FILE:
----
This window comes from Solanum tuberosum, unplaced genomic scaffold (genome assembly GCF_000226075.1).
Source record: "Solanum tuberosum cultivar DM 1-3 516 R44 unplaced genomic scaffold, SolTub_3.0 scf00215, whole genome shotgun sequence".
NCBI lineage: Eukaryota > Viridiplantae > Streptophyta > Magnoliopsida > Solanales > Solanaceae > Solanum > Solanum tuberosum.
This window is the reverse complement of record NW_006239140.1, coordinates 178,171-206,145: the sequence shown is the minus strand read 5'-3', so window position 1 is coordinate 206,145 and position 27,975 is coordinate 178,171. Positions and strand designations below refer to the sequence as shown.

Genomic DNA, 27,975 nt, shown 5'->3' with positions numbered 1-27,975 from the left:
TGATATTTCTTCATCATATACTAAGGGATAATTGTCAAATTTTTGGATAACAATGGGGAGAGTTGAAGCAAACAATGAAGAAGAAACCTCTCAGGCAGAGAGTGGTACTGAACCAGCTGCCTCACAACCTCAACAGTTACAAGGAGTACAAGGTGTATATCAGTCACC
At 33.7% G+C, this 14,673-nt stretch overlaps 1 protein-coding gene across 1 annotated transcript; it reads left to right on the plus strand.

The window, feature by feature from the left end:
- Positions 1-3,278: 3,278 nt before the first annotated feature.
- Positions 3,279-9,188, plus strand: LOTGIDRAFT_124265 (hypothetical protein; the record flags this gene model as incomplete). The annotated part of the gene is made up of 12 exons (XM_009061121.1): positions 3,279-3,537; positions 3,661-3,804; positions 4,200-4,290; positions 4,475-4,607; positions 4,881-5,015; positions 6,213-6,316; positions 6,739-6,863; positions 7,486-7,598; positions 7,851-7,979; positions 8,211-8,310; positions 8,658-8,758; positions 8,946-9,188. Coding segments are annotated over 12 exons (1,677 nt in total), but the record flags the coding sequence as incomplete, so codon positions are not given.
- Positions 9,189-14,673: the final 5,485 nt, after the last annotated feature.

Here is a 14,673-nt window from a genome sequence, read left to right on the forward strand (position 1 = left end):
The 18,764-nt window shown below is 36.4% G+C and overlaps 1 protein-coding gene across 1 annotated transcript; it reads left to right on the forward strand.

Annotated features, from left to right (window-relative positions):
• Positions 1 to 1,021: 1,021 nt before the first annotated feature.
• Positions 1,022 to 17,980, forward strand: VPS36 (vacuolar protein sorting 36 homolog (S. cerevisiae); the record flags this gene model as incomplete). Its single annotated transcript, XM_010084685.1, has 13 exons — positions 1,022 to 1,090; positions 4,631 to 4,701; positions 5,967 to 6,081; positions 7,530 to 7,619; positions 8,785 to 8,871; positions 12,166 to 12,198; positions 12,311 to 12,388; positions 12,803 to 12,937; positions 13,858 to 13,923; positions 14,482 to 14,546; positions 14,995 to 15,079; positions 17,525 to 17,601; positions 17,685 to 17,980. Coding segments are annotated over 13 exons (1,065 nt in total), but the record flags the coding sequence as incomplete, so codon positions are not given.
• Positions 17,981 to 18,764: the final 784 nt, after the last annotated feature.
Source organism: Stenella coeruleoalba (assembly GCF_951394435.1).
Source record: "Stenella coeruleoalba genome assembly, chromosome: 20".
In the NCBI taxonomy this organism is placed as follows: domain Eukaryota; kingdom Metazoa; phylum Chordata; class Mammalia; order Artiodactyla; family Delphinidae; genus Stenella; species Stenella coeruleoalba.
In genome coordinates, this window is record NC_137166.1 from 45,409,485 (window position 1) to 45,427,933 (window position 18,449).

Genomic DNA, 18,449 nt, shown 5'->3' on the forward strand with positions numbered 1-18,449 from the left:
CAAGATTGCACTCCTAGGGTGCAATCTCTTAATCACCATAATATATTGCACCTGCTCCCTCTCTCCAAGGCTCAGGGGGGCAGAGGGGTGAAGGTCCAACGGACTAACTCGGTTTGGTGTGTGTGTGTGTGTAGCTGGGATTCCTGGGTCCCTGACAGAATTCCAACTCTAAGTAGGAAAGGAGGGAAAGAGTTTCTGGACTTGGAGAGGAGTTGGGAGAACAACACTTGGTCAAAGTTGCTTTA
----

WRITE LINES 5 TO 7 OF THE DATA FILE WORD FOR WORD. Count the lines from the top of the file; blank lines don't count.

Genomic DNA, 27,975 nt, shown 5'->3' with positions numbered 1-27,975 from the left:
TGATATTTCTTCATCATATACTAAGGGATAATTGTCAAATTTTTGGATAACAATGGGGAGAGTTGAAGCAAACAATGAAGAAGAAACCTCTCAGGCAGAGAGTGGTACTGAACCAGCTGCCTCACAACCTCAACAGTTACAAGGAGTACAAGGTGTATATCAGTCACC
At 33.7% G+C, this 14,673-nt stretch overlaps 1 protein-coding gene across 1 annotated transcript; it reads left to right on the plus strand.